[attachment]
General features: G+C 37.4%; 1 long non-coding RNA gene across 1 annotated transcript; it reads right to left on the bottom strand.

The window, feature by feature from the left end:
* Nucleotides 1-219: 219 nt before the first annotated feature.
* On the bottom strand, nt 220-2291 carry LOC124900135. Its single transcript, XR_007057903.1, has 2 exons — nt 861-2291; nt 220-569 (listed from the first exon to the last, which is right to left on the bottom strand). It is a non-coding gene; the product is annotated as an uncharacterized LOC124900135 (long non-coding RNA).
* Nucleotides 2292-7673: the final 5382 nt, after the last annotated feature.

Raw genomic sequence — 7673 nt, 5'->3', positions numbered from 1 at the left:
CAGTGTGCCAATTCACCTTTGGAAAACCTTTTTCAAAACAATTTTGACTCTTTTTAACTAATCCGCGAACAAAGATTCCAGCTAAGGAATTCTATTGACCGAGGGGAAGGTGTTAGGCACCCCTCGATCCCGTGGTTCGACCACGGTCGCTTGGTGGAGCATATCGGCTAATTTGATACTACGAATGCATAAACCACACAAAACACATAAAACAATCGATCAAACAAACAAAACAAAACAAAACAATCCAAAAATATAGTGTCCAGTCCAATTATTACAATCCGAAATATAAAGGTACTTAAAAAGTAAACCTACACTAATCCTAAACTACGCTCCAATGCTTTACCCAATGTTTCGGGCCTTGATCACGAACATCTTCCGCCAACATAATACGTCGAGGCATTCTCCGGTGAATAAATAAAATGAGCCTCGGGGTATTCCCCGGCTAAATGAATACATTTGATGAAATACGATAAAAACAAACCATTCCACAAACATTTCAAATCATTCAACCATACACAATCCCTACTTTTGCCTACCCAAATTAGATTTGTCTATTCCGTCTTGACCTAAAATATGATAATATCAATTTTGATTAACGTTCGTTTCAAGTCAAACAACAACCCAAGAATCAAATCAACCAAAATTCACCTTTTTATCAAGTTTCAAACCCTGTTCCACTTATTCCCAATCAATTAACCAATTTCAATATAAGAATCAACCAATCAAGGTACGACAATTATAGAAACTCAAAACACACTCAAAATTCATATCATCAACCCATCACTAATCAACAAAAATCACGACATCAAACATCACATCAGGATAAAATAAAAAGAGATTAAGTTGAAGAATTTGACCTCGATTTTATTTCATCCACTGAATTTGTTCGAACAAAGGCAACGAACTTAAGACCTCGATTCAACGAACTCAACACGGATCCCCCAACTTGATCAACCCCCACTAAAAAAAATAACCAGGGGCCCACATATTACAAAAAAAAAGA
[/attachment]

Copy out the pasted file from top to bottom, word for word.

General features: G+C 37.4%; 1 long non-coding RNA gene across 1 annotated transcript; it reads right to left on the bottom strand.

The window, feature by feature from the left end:
* Nucleotides 1-219: 219 nt before the first annotated feature.
* On the bottom strand, nt 220-2291 carry LOC124900135. Its single transcript, XR_007057903.1, has 2 exons — nt 861-2291; nt 220-569 (listed from the first exon to the last, which is right to left on the bottom strand). It is a non-coding gene; the product is annotated as an uncharacterized LOC124900135 (long non-coding RNA).
* Nucleotides 2292-7673: the final 5382 nt, after the last annotated feature.

Raw genomic sequence — 7673 nt, 5'->3', positions numbered from 1 at the left:
CAGTGTGCCAATTCACCTTTGGAAAACCTTTTTCAAAACAATTTTGACTCTTTTTAACTAATCCGCGAACAAAGATTCCAGCTAAGGAATTCTATTGACCGAGGGGAAGGTGTTAGGCACCCCTCGATCCCGTGGTTCGACCACGGTCGCTTGGTGGAGCATATCGGCTAATTTGATACTACGAATGCATAAACCACACAAAACACATAAAACAATCGATCAAACAAACAAAACAAAACAAAACAATCCAAAAATATAGTGTCCAGTCCAATTATTACAATCCGAAATATAAAGGTACTTAAAAAGTAAACCTACACTAATCCTAAACTACGCTCCAATGCTTTACCCAATGTTTCGGGCCTTGATCACGAACATCTTCCGCCAACATAATACGTCGAGGCATTCTCCGGTGAATAAATAAAATGAGCCTCGGGGTATTCCCCGGCTAAATGAATACATTTGATGAAATACGATAAAAACAAACCATTCCACAAACATTTCAAATCATTCAACCATACACAATCCCTACTTTTGCCTACCCAAATTAGATTTGTCTATTCCGTCTTGACCTAAAATATGATAATATCAATTTTGATTAACGTTCGTTTCAAGTCAAACAACAACCCAAGAATCAAATCAACCAAAATTCACCTTTTTATCAAGTTTCAAACCCTGTTCCACTTATTCCCAATCAATTAACCAATTTCAATATAAGAATCAACCAATCAAGGTACGACAATTATAGAAACTCAAAACACACTCAAAATTCATATCATCAACCCATCACTAATCAACAAAAATCACGACATCAAACATCACATCAGGATAAAATAAAAAGAGATTAAGTTGAAGAATTTGACCTCGATTTTATTTCATCCACTGAATTTGTTCGAACAAAGGCAACGAACTTAAGACCTCGATTCAACGAACTCAACACGGATCCCCCAACTTGATCAACCCCCACTAAAAAAAATAACCAGGGGCCCACATATTACAAAAAAAAAGA